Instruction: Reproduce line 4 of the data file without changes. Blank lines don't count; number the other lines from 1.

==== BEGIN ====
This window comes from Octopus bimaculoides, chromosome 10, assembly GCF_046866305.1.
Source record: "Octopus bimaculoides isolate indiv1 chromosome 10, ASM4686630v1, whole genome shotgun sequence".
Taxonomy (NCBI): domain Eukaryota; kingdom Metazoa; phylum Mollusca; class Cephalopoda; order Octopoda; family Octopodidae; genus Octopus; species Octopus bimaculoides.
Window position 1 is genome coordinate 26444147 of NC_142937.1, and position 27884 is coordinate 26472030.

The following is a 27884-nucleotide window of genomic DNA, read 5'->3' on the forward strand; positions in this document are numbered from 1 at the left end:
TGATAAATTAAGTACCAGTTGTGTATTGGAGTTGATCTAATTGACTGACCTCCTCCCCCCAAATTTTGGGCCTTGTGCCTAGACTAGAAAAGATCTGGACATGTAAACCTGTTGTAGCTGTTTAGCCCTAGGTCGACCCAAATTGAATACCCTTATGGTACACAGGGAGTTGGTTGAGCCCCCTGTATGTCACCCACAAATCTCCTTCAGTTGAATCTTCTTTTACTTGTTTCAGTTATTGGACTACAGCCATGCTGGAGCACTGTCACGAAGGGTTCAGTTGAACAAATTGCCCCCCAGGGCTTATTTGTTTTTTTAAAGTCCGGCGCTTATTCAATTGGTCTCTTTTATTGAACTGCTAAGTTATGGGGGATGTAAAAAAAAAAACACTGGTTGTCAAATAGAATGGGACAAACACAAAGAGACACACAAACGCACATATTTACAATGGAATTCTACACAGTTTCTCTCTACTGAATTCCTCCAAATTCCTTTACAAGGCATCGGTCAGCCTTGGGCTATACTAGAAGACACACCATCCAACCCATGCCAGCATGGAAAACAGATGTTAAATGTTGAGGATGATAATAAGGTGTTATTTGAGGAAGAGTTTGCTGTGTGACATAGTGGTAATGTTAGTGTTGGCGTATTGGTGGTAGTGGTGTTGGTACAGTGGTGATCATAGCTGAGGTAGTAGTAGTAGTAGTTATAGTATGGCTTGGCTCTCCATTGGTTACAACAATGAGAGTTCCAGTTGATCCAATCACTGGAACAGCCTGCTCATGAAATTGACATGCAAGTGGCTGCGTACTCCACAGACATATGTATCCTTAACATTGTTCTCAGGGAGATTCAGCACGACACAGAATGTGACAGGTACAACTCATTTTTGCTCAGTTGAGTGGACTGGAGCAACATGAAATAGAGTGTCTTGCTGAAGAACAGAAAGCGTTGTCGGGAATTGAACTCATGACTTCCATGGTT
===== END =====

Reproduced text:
Window position 1 is genome coordinate 26444147 of NC_142937.1, and position 27884 is coordinate 26472030.